Forster’s The Machine Stops envisages a dystopian future where society is unable to maintain the machinery on which it has become dependent. His intuition that the new airships of his own day portended a key infrastructure of the future illustrates the hazards of future-casting. Some nascent technologies fail to live up to the hype (ahem…blockchain and driverless cars, anyone?) and artificial general intelligence (AGI) seems forever destined to be just a few more years “perhaps a decade” away, although Elon Musk has yet to accept Gary Marcuse’s bet on that timeline.
So let me venture two more modest but still speculative predictions; one positive and one problematic.
Positively, the years ahead promise much increase in human augmentation of many kinds. A range of health and medical benefits are now in view, from efficiency gains in healthcare provision and design of medication at molecular level to bespoke pharmacological prescription based on individualised biological markers. Expect more wearable tech to supplement smartwatches.
Some anticipate an overarching machine of almost Forsteresque proportions via the internet of things (IoT) although political and economic battles over device interoperability and security will, I think, garner increasing public attention and debate in due course.
Augmented reality will substantially improve safety, , and will shift many enhancements from screen to full field of view with additional benefits for road users and pedestrians alike.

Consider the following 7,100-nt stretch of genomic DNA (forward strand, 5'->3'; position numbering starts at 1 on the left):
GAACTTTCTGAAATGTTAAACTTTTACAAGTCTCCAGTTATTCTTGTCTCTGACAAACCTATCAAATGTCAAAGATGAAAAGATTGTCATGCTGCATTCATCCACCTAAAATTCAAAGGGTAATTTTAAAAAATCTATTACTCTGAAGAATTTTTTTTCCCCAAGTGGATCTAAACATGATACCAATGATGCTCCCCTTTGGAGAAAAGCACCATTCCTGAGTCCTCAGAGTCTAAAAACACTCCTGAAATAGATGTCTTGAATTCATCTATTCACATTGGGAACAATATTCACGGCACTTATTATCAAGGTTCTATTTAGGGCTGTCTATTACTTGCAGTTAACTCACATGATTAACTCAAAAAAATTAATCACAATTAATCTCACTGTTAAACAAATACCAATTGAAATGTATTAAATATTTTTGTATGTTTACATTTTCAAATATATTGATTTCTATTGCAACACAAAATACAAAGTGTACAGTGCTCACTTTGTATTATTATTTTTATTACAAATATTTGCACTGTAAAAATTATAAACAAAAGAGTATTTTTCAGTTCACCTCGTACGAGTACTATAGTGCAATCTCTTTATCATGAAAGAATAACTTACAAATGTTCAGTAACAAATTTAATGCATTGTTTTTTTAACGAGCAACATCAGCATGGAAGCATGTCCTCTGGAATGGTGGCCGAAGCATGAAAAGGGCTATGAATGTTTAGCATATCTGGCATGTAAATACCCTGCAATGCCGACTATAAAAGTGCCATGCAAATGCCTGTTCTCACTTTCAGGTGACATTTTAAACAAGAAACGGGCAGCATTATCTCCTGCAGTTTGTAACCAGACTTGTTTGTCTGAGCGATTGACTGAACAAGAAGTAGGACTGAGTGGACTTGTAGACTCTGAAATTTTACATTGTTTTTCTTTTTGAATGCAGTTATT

Increasingly sophisticated geospatial sensing and data processing will enhance our understanding of the climate and biosphere emergencies and how successful various remedial steps prove. New technologies may radically reprice the costs of decarbonisation and unlock energy solutions that remain, as Babbage’s first difference engine was in his own day, the stuff of contemporary dreams.
This may be the first industrial revolution to be a net eliminator of jobs, although whether that promises to be good news is moot because navigating the consequences would be deeply challenging both socially and politically. Most of all, I anticipate a proliferation of new technologies and machines over the next few decades that will bolster and complete the reuse and recycle portions of a genuinely circular economy, together with an increasing emphasis on finite planetary budgets.